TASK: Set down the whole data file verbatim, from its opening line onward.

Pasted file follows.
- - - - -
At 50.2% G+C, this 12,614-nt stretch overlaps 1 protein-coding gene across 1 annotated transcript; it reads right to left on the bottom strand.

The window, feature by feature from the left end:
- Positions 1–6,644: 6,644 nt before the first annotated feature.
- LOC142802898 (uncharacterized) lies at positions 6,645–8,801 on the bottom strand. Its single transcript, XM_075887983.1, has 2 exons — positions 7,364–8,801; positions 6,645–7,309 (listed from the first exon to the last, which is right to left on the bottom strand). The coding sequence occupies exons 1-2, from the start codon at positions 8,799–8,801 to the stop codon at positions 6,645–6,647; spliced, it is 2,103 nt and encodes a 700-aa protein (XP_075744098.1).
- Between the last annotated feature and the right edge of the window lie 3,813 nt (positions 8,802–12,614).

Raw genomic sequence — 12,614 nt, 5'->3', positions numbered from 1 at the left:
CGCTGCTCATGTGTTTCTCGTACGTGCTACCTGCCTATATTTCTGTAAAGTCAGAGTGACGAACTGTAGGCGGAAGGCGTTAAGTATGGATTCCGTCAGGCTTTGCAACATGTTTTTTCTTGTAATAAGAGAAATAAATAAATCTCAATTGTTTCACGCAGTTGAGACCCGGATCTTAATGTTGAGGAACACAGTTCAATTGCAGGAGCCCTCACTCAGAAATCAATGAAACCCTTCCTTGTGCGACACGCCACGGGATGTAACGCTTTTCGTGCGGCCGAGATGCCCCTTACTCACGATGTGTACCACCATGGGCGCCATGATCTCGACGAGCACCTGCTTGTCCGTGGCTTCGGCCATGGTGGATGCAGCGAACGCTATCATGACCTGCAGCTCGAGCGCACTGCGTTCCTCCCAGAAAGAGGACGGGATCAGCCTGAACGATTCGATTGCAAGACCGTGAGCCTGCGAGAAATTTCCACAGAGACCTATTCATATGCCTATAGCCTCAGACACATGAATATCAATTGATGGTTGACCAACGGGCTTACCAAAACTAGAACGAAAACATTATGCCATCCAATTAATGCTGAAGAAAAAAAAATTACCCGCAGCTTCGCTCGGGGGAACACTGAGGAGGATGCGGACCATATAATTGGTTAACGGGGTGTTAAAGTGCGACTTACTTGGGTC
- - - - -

At 50.2% G+C, this 12,614-nt stretch overlaps 1 protein-coding gene across 1 annotated transcript; it reads right to left on the bottom strand.

The window, feature by feature from the left end:
- Positions 1–6,644: 6,644 nt before the first annotated feature.
- LOC142802898 (uncharacterized) lies at positions 6,645–8,801 on the bottom strand. Its single transcript, XM_075887983.1, has 2 exons — positions 7,364–8,801; positions 6,645–7,309 (listed from the first exon to the last, which is right to left on the bottom strand). The coding sequence occupies exons 1-2, from the start codon at positions 8,799–8,801 to the stop codon at positions 6,645–6,647; spliced, it is 2,103 nt and encodes a 700-aa protein (XP_075744098.1).
- Between the last annotated feature and the right edge of the window lie 3,813 nt (positions 8,802–12,614).

Raw genomic sequence — 12,614 nt, 5'->3', positions numbered from 1 at the left:
CGCTGCTCATGTGTTTCTCGTACGTGCTACCTGCCTATATTTCTGTAAAGTCAGAGTGACGAACTGTAGGCGGAAGGCGTTAAGTATGGATTCCGTCAGGCTTTGCAACATGTTTTTTCTTGTAATAAGAGAAATAAATAAATCTCAATTGTTTCACGCAGTTGAGACCCGGATCTTAATGTTGAGGAACACAGTTCAATTGCAGGAGCCCTCACTCAGAAATCAATGAAACCCTTCCTTGTGCGACACGCCACGGGATGTAACGCTTTTCGTGCGGCCGAGATGCCCCTTACTCACGATGTGTACCACCATGGGCGCCATGATCTCGACGAGCACCTGCTTGTCCGTGGCTTCGGCCATGGTGGATGCAGCGAACGCTATCATGACCTGCAGCTCGAGCGCACTGCGTTCCTCCCAGAAAGAGGACGGGATCAGCCTGAACGATTCGATTGCAAGACCGTGAGCCTGCGAGAAATTTCCACAGAGACCTATTCATATGCCTATAGCCTCAGACACATGAATATCAATTGATGGTTGACCAACGGGCTTACCAAAACTAGAACGAAAACATTATGCCATCCAATTAATGCTGAAGAAAAAAAAATTACCCGCAGCTTCGCTCGGGGGAACACTGAGGAGGATGCGGACCATATAATTGGTTAACGGGGTGTTAAAGTGCGACTTACTTGGGTC